Founded by former CISO’s and risk officers and backed by world-class investors, CyberGRX partners with some of the most trusted names and brands in cybersecurity. With this investment, David Cowan joins the CyberGRX board of directors. Also forming part of the board are: Bob Ackerman, founder and managing director at Allegis Capital; Jay Leek, managing director at ClearSky; Mark Hatfield, founder and general partner at TenEleven Ventures; Stuart McClure, CEO at Cylance and Fred Kneip, CEO at CyberGRX.   

For more information on CyberGRX or to join the CyberGRX Exchange, please visit https://www.cybergrx.com/.

About CyberGRX 

CyberGRX provides the most comprehensive third-party cyber risk management platform to cost-effectively identify, assess, mitigate and monitor an enterprise’s risk exposure across its entire partner ecosystem. Through automation and advanced analytics, the CyberGRX solution enables enterprises to collaboratively mitigate threats presented from their increasing interdependency on vendors, partners and customers. Based in Denver, CO, CyberGRX is backed by Allegis Capital, Bessemer Venture Partners, Blackstone, ClearSky, GV (formerly Google Ventures), MassMutual Ventures, Rally Ventures, TenEleven Ventures and several other strategic investors. For more information, visit www.cybergrx.com or follow @CyberGRX1 on Twitter.

 

Contact:

 

Ted Weismann

fama PR for CyberGRX

(617) 986-5009

CyberGRX@famapr.com

 

 

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China-Based Threat Actor APT10 Ramps Up Cyber Espionage Activity

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 Customers of managed security service providers, website of U.S. trade lobby group targeted in separate campaigns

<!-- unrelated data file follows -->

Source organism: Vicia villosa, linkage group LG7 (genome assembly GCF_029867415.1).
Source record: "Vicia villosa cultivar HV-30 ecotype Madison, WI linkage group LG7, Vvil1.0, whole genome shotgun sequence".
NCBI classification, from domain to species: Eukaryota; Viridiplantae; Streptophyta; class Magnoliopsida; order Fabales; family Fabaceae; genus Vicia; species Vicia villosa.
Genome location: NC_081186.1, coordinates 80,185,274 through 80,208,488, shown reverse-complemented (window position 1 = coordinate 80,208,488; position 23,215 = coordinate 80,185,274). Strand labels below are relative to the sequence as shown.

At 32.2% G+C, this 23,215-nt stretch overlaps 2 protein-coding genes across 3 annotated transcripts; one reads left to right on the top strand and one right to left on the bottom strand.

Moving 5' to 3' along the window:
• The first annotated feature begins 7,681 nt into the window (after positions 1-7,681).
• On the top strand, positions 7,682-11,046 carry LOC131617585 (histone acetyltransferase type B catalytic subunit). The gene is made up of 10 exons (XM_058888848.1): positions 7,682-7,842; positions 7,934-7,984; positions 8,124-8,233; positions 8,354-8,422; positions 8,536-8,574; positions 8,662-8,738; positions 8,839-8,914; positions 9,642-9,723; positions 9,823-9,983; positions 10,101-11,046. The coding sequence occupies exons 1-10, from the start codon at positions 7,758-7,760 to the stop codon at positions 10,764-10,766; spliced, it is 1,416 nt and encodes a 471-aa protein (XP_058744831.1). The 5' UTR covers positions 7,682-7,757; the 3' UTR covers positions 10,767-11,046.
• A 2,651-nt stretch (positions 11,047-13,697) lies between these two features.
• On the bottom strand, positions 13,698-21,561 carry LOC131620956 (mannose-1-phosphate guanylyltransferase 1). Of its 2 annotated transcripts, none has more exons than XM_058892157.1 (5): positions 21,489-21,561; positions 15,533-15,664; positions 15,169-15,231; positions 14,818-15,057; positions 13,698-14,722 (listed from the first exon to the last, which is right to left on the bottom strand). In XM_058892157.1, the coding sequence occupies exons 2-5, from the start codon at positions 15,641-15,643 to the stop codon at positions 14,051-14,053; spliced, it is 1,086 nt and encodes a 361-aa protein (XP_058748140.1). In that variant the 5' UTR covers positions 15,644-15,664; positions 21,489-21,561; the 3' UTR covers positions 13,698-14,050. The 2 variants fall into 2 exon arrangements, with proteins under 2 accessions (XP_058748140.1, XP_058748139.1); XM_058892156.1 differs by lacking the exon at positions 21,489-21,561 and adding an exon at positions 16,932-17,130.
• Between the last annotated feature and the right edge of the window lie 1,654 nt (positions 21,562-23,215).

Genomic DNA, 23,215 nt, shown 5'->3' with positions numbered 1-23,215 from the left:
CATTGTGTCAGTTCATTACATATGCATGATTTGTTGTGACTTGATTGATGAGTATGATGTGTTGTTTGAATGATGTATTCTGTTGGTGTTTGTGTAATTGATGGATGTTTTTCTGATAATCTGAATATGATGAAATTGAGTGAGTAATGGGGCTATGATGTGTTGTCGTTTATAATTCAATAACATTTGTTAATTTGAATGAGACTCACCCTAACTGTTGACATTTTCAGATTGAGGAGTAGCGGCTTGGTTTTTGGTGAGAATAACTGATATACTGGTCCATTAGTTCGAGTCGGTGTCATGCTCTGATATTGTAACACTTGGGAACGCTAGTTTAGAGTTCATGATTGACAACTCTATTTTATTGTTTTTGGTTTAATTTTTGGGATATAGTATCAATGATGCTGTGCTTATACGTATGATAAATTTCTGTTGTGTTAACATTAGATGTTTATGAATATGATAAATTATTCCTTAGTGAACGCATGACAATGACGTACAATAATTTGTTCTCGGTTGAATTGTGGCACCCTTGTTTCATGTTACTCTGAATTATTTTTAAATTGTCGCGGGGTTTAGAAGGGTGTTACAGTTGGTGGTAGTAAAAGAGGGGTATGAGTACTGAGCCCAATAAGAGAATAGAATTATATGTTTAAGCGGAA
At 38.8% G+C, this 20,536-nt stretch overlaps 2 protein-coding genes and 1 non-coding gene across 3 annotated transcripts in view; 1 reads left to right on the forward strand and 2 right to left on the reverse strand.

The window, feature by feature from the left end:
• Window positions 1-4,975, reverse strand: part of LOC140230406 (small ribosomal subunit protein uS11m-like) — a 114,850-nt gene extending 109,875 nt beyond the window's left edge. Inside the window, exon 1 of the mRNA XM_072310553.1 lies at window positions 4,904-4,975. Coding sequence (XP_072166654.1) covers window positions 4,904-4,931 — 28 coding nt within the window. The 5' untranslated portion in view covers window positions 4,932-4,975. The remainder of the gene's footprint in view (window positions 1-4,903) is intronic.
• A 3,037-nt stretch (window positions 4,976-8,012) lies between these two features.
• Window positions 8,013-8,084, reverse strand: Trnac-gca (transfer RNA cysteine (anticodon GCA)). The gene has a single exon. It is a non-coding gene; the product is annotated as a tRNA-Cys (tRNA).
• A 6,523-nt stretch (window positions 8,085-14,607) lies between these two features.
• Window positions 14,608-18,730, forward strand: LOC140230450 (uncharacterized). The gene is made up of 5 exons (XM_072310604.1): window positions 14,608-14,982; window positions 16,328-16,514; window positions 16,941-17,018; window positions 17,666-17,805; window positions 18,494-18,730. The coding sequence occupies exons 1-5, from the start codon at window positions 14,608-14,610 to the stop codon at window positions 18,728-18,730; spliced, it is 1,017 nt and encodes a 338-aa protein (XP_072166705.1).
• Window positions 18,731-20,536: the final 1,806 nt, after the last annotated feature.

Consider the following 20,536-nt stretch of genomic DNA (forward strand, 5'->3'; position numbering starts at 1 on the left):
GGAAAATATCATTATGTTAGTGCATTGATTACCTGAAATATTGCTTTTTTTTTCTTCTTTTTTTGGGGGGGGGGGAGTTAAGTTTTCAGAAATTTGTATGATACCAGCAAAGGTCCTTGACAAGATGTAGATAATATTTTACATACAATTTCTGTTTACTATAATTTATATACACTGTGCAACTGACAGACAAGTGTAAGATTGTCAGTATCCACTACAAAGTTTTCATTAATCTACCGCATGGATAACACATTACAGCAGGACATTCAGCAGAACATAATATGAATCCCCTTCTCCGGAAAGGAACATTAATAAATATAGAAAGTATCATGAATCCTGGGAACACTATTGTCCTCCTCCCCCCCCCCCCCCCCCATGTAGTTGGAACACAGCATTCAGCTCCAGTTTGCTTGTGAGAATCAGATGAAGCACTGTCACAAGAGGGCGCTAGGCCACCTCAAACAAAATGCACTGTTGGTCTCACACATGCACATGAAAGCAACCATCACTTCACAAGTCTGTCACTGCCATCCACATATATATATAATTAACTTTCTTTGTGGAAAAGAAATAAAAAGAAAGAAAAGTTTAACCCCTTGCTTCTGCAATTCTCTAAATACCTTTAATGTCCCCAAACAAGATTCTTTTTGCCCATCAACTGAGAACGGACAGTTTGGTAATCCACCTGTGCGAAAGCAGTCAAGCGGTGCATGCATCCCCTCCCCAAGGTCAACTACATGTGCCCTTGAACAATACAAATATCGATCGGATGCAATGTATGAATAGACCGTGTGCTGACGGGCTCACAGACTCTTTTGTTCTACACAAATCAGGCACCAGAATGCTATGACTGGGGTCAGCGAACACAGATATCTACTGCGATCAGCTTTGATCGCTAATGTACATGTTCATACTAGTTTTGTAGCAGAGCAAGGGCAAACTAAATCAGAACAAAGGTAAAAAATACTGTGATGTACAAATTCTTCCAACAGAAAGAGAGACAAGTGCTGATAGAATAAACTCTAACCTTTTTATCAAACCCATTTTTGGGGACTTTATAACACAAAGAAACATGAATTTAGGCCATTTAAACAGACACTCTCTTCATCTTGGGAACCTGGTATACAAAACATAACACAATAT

Dark Reading | Jai Vijayan | April 6, 2017

An unknown number of managed service providers and their customers are victims of a massive, global cyber espionage campaign by a China-based threat actor that this week was also fingered in another attack against a U.S. group involved in lobbying around foreign trade policy.

News of the campaigns coincides with Chinese President Xi Jinping’s first official visit to the U.S. to meet with President Trump. It suggests that cyber-enabled espionage out of China continues to be an issue, despite a September 2015 agreement between the U.S and Chinese governments not to support or engage in such activities.

“Even as IP-focused cyber-espionage has reduced since the Xi Jinping-Obama agreement, big business will continue to be targeted, if nothing else than for the influence they hold over governments,” warns Hardik Modi, vice president of threat research at Fidelis Cybersecurity.

Fidelis was one of the organizations that this week disclosed new cyber espionage activity by APT10, a well-known China-based advanced threat group that is also known as Stone Panda. The other warning about the APT10 group’s resurgent activity, after a period of relative quiet, came from PwC UK and BAE Systems.

‘TradeSecret’ campaign against National Foreign Trade Council

The Fidelis report involves “TradeSecret,” the company’s name for a targeted and strategic campaign directed at the website of the National Foreign Trade Council (NFTC), a trade lobby group representing some of America’s largest companies.

According to Fidelis, its security researchers in February discovered a reconnaissance tool called “Scanbox,” previously associated with China government-sponsored threat actors, embedded on specific pages of the NFTC site. Among the infected page were those that NFTC board members used to register for meetings.